Military Funeral Honors
The basic Military Funeral Honors (MFH) ceremony consists of the folding and presentation of the United States flag to the veterans’ family and the playing of Taps. The ceremony is performed by a funeral honors detail consisting of at least two members of the Armed Forces. The Funeral Honors rendered to you or your veteran will be determined by the status of the veteran. The type of Funeral Honors may be Full Military Honors, 7 Person Detail or a Standard Honors Team Detail. At least one of the funeral honors detail will be from the Armed Force in which the deceased veteran served. Taps may be played by a bugler or, if a bugler is not available, by using a quality recorded version. Military Funeral Honor Teams may act as Pall Bearers if requested by the veteran/family.
How do I establish veteran eligibility?
The preferred method is the DD Form 214, Certificate of Release or Discharge from Active Duty. If the DD Form 214 is not available, any discharge document showing other than dishonorable service can be used. The DD Form 214 may be obtained by filling out a Standard Form 180 and sending it to:
National Personnel Records Center(NPRC)
9700 Page Blvd.
St. Louis, MO 63132
The Standard Form 180 may be obtained from the National Records Center or via the following website: http://www.archives.gov/research/order/standard-form-180.pdf
The Department of Veterans Affairs (VA) furnishes upon request, at no charge to the applicant, a Government headstone or marker for the unmarked grave of any deceased eligible veteran in any cemetery around the world, regardless of their date of death. For eligible veterans that died on or after Nov. 1, 1990, VA may also provide a headstone or marker for graves that are already marked with a private headstone or marker. When the grave is already marked, applicants will have the option to apply for either a traditional headstone or marker, or a new device (available spring 2009).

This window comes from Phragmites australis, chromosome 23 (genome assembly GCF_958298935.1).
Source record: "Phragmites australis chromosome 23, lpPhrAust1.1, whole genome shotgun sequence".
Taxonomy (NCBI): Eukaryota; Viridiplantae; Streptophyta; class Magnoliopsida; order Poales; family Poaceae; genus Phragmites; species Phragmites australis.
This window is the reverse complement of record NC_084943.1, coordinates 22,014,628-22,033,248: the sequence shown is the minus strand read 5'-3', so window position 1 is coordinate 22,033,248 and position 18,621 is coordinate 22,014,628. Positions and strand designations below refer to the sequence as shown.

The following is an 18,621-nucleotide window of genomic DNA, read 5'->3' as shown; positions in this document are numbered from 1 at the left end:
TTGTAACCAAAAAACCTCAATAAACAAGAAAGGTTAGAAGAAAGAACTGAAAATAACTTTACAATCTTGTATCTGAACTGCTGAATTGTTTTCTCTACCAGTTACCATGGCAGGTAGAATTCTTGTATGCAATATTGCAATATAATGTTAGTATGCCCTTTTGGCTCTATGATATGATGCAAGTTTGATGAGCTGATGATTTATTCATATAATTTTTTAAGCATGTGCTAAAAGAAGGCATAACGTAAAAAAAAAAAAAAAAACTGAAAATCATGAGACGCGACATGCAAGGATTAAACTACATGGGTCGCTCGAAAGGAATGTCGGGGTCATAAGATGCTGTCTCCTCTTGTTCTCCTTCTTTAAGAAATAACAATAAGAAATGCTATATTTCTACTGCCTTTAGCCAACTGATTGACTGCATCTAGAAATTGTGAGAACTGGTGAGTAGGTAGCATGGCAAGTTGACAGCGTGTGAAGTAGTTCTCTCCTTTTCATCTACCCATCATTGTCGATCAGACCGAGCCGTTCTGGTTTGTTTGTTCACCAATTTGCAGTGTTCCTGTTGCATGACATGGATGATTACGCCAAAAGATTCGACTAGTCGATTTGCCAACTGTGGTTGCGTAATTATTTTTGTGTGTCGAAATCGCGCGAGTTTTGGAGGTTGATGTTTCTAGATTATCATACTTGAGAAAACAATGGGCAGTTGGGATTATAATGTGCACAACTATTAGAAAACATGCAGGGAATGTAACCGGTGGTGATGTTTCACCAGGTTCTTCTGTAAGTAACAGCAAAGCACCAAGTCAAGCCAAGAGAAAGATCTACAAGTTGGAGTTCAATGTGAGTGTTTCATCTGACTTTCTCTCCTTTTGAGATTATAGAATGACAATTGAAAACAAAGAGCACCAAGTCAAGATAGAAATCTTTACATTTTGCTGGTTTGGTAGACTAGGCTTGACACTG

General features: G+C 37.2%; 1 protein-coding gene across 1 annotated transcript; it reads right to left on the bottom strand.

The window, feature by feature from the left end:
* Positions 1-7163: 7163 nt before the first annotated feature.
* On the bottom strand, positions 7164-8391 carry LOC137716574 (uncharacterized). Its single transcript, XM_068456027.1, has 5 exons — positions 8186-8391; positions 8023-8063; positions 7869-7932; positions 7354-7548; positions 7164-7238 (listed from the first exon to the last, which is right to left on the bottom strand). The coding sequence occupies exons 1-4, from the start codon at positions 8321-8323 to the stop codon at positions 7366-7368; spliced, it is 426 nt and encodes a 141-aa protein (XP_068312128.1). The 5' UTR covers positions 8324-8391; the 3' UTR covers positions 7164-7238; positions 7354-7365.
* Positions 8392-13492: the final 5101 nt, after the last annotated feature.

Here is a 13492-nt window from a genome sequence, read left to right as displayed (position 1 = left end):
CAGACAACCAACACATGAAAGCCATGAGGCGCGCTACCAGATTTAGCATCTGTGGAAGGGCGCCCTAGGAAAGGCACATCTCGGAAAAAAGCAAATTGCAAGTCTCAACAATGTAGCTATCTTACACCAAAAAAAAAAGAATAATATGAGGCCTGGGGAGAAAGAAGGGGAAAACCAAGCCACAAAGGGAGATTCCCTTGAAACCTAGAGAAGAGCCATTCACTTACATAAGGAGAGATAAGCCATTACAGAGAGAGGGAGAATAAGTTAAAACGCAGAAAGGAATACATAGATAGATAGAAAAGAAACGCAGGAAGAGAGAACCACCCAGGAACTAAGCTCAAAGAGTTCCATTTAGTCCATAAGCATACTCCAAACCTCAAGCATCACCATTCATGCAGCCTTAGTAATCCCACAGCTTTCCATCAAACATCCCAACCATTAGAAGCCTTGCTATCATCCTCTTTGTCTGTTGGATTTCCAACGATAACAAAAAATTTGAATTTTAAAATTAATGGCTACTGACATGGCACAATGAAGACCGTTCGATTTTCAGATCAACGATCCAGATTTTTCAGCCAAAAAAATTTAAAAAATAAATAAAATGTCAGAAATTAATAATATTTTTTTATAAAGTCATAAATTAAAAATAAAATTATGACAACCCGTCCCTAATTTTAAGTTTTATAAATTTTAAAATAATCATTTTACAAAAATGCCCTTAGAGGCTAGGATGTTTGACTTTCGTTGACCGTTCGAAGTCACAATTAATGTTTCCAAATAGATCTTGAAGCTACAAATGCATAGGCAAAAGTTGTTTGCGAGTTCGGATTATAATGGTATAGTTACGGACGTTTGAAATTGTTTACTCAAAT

Flat markers in granite, marble, and bronze and upright headstones in granite and marble are available. The style chosen must be consistent with existing monuments at the place of burial. Niche markers are also available to mark columbaria used for inurnment of cremated remains.
When burial or memorialization is in a national cemetery, state veterans’ cemetery, or military post/base cemetery, a headstone or marker will be ordered by the cemetery officials based on inscription information provided by the next of kin or authorized representative.
Spouses and dependents are not eligible for a Government-furnished headstone or marker unless they are buried in a national cemetery, state veteran’s cemetery, or military post/base cemetery. For more information Call: 800-827-1000 or Click Here
Note: There is no charge for the headstone or marker itself, however arrangements for placing it in a private cemetery are the applicant’s responsibility and all setting fees are at private expense.
A United States flag is provided, at no cost, to drape the casket or accompany the urn of a deceased veteran who served honorably in the U. S. Armed Forces. It is furnished to honor the memory of a veteran’s military service to his or her country. VA will furnish a burial flag for memorialization for:
- A veteran who served during wartime
- A veteran who died on active duty after May 27, 1941
- A veteran who served after January 31, 1955
- A peacetime veteran who was discharged or released before June 27, 1950
- Certain former members of the Selected Reserves